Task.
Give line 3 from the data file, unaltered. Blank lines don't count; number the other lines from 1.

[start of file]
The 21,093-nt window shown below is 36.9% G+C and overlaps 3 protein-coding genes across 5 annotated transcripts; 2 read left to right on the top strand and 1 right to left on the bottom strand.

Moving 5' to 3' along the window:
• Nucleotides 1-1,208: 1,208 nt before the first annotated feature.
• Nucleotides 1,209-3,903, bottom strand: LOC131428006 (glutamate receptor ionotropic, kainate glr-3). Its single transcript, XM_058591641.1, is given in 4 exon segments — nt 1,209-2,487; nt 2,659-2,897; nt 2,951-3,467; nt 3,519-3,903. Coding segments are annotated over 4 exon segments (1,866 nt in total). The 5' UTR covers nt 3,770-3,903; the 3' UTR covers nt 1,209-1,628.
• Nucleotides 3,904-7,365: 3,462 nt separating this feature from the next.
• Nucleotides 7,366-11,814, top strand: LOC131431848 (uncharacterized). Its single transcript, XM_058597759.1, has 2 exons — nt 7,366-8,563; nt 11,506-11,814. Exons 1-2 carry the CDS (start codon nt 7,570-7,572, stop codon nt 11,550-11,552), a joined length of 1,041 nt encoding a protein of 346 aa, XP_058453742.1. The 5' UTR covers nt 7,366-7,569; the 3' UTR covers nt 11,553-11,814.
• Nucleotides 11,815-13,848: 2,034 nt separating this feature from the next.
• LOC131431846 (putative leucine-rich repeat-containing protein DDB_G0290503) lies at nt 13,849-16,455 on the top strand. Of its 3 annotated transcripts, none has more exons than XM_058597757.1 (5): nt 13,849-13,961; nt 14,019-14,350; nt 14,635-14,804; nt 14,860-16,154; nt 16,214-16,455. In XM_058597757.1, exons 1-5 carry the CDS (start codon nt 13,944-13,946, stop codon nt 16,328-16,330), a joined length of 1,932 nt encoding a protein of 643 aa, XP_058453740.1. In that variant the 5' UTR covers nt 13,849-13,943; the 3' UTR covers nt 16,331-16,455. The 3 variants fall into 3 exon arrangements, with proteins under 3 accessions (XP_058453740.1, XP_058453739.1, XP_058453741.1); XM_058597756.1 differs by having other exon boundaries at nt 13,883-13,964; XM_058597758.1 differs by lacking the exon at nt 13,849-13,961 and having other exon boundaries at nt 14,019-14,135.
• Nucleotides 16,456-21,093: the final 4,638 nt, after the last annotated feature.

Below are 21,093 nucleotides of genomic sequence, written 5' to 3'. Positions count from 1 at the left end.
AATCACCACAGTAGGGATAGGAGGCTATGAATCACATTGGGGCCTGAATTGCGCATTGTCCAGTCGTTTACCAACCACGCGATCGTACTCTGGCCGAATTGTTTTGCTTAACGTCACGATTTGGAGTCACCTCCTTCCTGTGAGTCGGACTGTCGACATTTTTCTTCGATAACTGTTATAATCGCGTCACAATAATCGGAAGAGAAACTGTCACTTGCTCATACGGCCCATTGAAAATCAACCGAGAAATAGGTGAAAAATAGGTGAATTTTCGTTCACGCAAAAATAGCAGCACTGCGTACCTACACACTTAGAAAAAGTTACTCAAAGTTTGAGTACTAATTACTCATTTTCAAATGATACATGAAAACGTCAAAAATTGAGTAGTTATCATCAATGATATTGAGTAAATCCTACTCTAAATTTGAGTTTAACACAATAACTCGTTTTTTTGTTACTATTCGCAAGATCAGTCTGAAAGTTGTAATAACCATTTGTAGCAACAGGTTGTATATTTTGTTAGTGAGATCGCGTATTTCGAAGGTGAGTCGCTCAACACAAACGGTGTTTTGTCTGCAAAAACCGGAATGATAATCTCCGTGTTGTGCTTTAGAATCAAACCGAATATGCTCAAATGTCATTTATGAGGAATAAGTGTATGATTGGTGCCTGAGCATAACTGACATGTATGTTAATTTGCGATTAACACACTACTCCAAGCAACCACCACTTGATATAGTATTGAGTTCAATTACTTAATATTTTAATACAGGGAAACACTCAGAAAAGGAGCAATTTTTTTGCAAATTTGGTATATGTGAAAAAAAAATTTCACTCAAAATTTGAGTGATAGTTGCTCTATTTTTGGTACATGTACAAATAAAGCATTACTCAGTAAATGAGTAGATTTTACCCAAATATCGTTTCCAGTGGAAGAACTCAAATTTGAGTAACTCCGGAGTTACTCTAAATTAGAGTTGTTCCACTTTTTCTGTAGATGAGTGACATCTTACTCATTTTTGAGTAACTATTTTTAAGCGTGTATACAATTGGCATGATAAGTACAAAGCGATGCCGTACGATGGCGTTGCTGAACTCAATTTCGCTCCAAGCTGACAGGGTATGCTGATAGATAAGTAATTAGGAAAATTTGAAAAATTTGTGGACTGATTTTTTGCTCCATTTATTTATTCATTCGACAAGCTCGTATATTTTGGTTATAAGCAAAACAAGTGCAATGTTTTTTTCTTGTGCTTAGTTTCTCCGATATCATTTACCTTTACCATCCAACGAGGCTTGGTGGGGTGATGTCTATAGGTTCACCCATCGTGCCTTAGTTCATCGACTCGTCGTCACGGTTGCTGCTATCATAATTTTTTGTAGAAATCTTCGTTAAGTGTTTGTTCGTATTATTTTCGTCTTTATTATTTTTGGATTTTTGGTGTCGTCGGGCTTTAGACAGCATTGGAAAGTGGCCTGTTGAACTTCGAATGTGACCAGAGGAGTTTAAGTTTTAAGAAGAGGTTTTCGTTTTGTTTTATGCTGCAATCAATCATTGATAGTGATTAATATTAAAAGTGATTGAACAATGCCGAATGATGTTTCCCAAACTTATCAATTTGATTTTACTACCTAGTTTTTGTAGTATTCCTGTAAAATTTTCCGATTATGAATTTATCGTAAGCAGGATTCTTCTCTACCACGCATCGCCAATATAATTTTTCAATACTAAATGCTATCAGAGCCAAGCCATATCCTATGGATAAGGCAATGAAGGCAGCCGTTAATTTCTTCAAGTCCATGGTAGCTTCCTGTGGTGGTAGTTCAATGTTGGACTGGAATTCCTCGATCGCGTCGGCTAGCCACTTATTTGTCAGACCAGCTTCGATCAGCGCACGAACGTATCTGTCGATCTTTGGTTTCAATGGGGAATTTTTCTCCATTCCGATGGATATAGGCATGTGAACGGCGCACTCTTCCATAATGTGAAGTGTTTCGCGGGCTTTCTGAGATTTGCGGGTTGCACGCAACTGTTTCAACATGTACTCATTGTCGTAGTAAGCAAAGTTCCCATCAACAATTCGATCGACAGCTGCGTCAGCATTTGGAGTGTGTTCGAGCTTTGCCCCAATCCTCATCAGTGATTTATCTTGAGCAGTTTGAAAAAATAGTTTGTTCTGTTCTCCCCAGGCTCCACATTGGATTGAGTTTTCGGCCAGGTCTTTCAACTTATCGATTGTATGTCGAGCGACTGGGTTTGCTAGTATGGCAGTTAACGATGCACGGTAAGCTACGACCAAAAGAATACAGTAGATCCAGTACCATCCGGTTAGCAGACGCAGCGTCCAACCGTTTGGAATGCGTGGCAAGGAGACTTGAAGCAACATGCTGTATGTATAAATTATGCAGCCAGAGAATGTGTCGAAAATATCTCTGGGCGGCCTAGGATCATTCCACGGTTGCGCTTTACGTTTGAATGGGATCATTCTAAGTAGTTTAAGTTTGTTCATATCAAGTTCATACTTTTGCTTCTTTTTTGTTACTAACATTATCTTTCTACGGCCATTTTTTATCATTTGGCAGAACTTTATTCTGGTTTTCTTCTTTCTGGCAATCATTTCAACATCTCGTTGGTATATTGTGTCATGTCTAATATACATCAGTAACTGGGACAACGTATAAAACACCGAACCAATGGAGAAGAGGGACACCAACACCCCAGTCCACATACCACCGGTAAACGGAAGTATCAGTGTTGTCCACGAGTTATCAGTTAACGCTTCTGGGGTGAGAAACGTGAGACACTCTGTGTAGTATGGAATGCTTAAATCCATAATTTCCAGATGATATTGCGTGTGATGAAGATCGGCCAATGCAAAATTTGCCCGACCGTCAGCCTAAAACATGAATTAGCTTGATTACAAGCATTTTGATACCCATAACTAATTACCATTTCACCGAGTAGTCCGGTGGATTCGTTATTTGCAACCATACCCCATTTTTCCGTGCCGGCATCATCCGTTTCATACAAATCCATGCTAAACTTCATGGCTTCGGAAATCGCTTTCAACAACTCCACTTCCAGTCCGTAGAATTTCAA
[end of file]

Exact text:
• Nucleotides 1-1,208: 1,208 nt before the first annotated feature.